ES6 Classes

Thanks to ES6, we can write the above constructor function using a common class syntax:

class Person {
  constructor(name) {
    this.name = name;
  }

  hi() {
    console.log(`Hi! My name is ${this.name}.`);
  }
}

In this example, hi will be stored on Person.prototype.

Property Lookups

What happens if we define a property with the same name on an object and its constructor’s prototype? For example:

function Person(name) {
  this.name = name;
  this.walk = function () {
    console.log('moon walking');
  };
}

Person.prototype.walk = function () {
  console.log('normal walking');
};

const mj = new Person('Michael Jackson');
mj.walk();

In this example, a walk method is defined both on a Person instance and Person.prototype. What do you think will get logged to the console?

JavaScript will first try and look up a property on the object itself (an “own property”). If it exists, that property is used. If not, it will look at the prototype of the function that created the object.

So in the example above, walk is found on the mj object itself so it will log “moon walking” to the console. If our Person function looked like the following, then “normal walking” would be logged to the console because a walk method was not found on the object itself, so JavaScript looked next on Person.prototype in which the walk method was found.

function Person(name) {
  this.name = name;
}

Inheritance

If you’ve come from a class-based language, you might be wondering how inheritance works. Let’s say we have an Animal constructor.

function Animal() {}
Animal.prototype.eat = function () {
  console.log('eating');
};

Now let’s say we have a Cat constructor:

function Cat() {}
Cat.prototype.meow = function () {
  console.log('meowing');
};

A cat is a type of animal and we want Cat to extend from Animal. One way to achieve inheritance is like this:

function Animal() {}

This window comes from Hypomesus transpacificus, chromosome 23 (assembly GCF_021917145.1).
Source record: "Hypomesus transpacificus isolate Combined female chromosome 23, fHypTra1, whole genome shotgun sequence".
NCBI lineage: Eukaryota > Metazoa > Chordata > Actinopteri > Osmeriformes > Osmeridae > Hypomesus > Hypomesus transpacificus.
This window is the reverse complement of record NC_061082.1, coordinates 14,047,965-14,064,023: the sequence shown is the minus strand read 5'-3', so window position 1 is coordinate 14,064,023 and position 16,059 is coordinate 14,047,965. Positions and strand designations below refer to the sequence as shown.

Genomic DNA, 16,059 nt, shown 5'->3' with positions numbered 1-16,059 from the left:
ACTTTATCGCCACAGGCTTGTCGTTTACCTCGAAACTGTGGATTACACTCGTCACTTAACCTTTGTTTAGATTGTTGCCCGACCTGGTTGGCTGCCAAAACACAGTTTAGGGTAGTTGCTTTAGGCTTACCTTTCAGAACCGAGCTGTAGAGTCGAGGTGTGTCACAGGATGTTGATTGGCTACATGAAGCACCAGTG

Animal.prototype.eat = function () {
  console.log('eating');
};

function Cat() {}
Cat.prototype = new Animal();
Cat.prototype.constructor = Cat;
Cat.prototype.meow = function () {
  console.log('meowing');
};

If you’ve used classes in other languages before, you’re probably reading this and thinking “what the …“. Yes, it is very clunky. Thankfully, ES6 / ES2015 classes make this much much cleaner:

class Animal {
  eat() {
    console.log('eating');
  }
}

class Cat extends Animal {
  meow() {
    console.log('meowing');
  }
}

Native Constructor Functions & Their Shorthand (literal) Counterparts

JavaScript has several built in functions that can be used as constructors including String, Number, Boolean, Array, Function, Object, RegExp, Date.

const str = new String('some string');
// OR
const str = 'some string'; // literal syntax
const age = new Number(26);
// OR
const age = 26; // literal syntax
const person = new Object();
// OR
const person = {}; // literal syntax
const x = new Boolean(false);
// OR
const x = false; // literal syntax
const add = new Function('a', 'b', 'return a + b;');
const add = function (a, b) {
  return a + b;
}; // literal syntax

Even though you can technically create numbers, strings, objects, booleans, and functions using the native constructors, it is almost always simpler and more straightforward to use the literal syntax.

Extending Native Constructors

Native constructor functions can be extended as well. This is often considered a bad practice because if you create a custom String method and browsers in the future implement that method slightly differently, code may not work as you’d expect. Despite that, it is still a good exercise and worthwhile to learn for understanding prototypes.

String.prototype.dasherize = function () {
  return this.replace(/\s/g, '-');
};

'hello world'.dasherize(); // hello-world